Former UN official to discuss nation building

Former UN official to discuss nation building

September 24, 2009

By Pete Rosenbery

 

William PorterCARBONDALE, Ill. -- William C. Potter, a principal architect in implementing the Dayton Peace Agreement that ended the Bosnian War, will speak at the Southern Illinois University School of Law next week.

Potter will present “Lessons in International Law” at 5 p.m., Thursday, Oct. 1, in the Hiram H. Lesar Law Building Courtroom. Admission is free, and the lecture is open to the public.

Potter is the former head of the Rule of Law Department, Office of the United Nations High Representative to Bosnia and Herzegovina. From August 2002 until January 2005, Potter supervised and managed more than 200 judges, lawyers and criminal investigators from more than 15 different countries, according to his biography.

Potter will talk about his experiences in Bosnia and Herzegovina regarding nation building, and apply the lessons he learned there to the situations in Iraq and Afghanistan, said Lucian E. Dervan, an assistant professor in the SIU School of Law.


Media Advisory

Reporters, photographers and news crews are welcome to cover the lecture. William C. Potter will be available for interviews prior to and after the lecture. To make arrangements for interviews or for more information on the event, contact Alicia Ruiz, the law school’s director of communication and outreach, at 618/453-8700.


Potter’s department drafted and enacted “most of the primary legal codes of the country, the complete restructuring of the court system, removing and re-selecting judicial and prosecutorial personnel throughout the country and the restructuring of the police throughout the country,” according to his biography.

“The entire legal system was being redeveloped under his leadership,” Dervan said. “As one of the highest ranking officials there for the U.N., he was instrumental in crafting policies directed toward moving the country forward.

“He has a very interesting historical perspective on the Yugoslavian crisis,” Dervan said. “He will take that perspective and relay some extremely valuable lessons regarding nation building that are particularly applicable in analyzing current strategies in Iraq and Afghanistan.”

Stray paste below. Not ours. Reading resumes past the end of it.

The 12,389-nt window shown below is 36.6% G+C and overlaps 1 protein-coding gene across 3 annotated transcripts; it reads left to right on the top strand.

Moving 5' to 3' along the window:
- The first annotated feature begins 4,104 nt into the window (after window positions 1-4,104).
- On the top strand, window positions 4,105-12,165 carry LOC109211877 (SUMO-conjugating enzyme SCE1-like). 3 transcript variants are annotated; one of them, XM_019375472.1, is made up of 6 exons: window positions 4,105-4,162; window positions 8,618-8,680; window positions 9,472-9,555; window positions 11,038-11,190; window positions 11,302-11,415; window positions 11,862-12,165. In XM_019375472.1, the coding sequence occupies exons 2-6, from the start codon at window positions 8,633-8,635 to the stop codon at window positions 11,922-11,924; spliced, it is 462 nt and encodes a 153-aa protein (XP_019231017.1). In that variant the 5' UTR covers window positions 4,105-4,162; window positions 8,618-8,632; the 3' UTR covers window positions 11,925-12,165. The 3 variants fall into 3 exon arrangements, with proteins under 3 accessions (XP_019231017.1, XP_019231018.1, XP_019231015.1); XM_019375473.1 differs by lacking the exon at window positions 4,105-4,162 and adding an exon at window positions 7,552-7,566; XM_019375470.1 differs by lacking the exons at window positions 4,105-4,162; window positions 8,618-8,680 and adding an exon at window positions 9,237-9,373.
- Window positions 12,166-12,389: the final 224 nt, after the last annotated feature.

Potter’s legal practice focused on commercial litigation, real estate, banking, corporate and governmental law. He served as a Judge Advocate General for Headquarters with the Florida Air National Guard from 1981 until his retirement as colonel in 2001. He is the author of “A Bosnian Diary, A Floridian’s Experience in Nation Building,” a 2006 book detailing Potter’s experiences in Bosnia and Herzegovina.

He served as an international election judge in Bosnia and Herzegovina in 1997, September 1998, and April 2000, and in Kosovo in October 2000. Potter served for six months in 1999 on active duty with the U.S. Air Force in Sarajevo, Bosnia and Herzegovina as a legal adviser on matters related to civil aviation, the Standing Committee on Military Matters, and state intelligence agencies.

“This lecture will present a very timely and unique view of nation building from an insider’s perspective,” Dervan said. “Applying lessons from these past conflicts is the key to properly understanding and addressing the continuing challenges the international community faces in countries like Iraq and Afghanistan.

“Unfortunately, the world will continue to see conflicts that result in the destabilization of nations, and focus on restructuring and revitalizing those countries’ legal systems and jurisprudence is key to assisting them in establishing a productive and stable environment for the future,” Dervan said.

The lecture will give the audience an idea of the challenges faced with being in that kind of environment, and the importance of the international community being involved in countries that become destabilized, Dervan said.

“If we are going to be heavily engaged with troops on the ground in those countries it’s important that we have a well developed and sophisticated understanding of what it takes to be successful,” Dervan said.

Potter earned a bachelor’s degree in political science from Brown University in 1962. He earned a law degree in 1964 from the University of Michigan.

The SIU School of Law and the United Nations Association USA, Southern Illinois Chapter sponsor Potter’s lecture.